Ned Blackhawk interweaves five centuries of Native and non‑Native histories, from Spanish colonial exploration to the rise of Native American self-determination in the late twentieth century.

POETRY
From From by Monica Youn

Monica Youn’s From From brilliantly evokes the conflicted consciousness of deracination. If you have no core of “authenticity,” no experience of your so-called homeland, how do you piece together an Asian American identity out of Westerners’ ideas about Asians? Your sense of yourself is part stereotype, part aspiration, part guilt. In this dazzling collection, one sequence deconstructs the sounds and letters of the word “deracinations” to create a sonic landscape of micro- and macroaggressions, assimilation, and self-doubt. A kaleidoscopic personal essay explores the racial positioning of Asian Americans and the epidemic of anti-Asian hate. Several poems titled “Study of Two Figures” anatomize and dissect the Asian other: Midas the striving, nouveau-riche father; Dr. Seuss and the imaginary daughter Chrysanthemum-Pearl he invented while authoring his anti-Japanese propaganda campaign; Pasiphaë, mother of the minotaur, and Sado, the eighteenth-century Korean prince, both condemned to containers allegorical and actual.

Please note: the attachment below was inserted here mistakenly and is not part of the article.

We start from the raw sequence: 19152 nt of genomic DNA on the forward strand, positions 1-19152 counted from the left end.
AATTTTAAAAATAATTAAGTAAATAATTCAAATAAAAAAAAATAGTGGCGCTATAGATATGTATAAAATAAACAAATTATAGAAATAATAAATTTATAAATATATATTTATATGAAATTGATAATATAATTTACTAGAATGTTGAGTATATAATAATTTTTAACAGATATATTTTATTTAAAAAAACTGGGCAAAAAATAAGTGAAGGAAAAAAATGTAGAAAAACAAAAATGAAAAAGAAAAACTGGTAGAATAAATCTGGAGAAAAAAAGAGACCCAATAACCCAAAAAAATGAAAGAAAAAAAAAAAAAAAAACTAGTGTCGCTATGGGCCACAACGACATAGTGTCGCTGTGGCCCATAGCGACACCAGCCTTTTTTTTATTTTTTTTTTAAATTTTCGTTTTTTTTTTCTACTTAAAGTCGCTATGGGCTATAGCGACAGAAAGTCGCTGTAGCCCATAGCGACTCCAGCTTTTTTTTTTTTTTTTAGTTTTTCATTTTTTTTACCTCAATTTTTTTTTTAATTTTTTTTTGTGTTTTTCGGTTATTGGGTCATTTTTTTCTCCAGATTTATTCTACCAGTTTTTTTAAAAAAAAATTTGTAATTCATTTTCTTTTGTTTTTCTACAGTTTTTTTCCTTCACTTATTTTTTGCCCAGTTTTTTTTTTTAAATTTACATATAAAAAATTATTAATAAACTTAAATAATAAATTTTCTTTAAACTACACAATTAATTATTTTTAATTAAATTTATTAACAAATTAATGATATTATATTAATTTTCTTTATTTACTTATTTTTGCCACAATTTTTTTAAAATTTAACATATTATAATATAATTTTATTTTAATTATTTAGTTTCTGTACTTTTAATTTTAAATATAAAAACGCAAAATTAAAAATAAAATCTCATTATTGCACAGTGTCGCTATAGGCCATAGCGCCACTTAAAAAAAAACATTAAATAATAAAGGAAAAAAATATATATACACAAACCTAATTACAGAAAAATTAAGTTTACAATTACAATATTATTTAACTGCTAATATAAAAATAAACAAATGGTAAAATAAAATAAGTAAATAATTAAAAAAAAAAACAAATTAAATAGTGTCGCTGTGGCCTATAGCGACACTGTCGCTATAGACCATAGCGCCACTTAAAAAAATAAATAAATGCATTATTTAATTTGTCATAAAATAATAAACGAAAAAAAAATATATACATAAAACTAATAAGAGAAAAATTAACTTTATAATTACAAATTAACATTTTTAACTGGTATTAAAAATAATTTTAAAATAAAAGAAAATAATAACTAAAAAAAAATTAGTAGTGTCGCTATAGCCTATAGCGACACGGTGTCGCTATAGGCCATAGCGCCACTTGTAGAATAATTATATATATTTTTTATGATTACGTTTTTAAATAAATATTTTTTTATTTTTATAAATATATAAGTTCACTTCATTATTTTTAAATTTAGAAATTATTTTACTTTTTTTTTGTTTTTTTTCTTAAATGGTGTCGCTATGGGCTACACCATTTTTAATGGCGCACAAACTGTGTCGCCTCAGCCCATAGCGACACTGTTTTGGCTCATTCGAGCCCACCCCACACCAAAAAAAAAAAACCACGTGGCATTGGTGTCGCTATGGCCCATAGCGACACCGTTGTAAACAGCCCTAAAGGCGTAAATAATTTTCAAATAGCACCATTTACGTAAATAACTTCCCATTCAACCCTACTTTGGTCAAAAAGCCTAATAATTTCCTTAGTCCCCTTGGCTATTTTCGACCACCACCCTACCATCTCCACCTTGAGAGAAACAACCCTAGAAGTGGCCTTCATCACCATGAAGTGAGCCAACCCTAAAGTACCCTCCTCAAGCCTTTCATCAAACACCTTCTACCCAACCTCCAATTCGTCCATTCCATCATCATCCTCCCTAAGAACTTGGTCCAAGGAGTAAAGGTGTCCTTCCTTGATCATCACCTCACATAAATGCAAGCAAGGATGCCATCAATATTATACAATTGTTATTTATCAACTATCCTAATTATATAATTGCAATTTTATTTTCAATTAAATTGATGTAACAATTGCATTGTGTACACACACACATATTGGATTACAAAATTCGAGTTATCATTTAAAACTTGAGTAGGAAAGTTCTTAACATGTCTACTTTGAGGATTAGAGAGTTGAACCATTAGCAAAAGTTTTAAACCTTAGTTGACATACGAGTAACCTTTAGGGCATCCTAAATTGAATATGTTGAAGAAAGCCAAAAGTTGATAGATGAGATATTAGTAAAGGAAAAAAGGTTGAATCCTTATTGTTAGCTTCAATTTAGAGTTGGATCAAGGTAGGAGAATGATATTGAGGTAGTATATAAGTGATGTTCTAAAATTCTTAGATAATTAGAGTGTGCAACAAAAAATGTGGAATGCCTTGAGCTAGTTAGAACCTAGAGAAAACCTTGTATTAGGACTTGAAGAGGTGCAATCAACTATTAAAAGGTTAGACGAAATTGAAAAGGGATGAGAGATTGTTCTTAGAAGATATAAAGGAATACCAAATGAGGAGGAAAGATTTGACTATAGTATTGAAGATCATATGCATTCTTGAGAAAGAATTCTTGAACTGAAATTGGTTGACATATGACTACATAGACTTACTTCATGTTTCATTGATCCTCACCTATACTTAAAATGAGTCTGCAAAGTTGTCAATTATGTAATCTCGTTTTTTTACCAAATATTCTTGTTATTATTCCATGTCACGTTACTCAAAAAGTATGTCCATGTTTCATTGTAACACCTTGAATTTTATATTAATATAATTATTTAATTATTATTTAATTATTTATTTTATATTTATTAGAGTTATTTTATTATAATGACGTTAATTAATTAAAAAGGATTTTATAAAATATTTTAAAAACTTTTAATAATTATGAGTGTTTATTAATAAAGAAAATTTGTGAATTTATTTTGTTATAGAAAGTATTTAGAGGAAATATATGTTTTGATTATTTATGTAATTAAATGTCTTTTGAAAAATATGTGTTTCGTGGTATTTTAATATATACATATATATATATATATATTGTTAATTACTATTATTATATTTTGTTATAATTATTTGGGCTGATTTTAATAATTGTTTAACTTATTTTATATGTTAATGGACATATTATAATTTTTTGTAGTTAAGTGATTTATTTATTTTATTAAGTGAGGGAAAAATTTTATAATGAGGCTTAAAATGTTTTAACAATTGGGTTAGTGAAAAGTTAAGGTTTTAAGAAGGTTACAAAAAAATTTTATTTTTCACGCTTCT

LIFETIME ACHIEVEMENT
The Woman Warrior by Maxine Hong Kingston

As a girl, Maxine Hong Kingston lives in two confounding worlds: the California to which her parents have immigrated and the China of her mother’s “talk stories.” The fierce and wily women warriors of her mother’s tales clash jarringly with the harsh reality of female oppression out of which they come. Kingston’s sense of self emerges in the mystifying gaps in these stories, which she learns to fill with stories of her own. A warrior of words, she forges fractured myths and memories into an incandescent whole, achieving a new understanding of her family’s past and her own present.

Categories: Adults.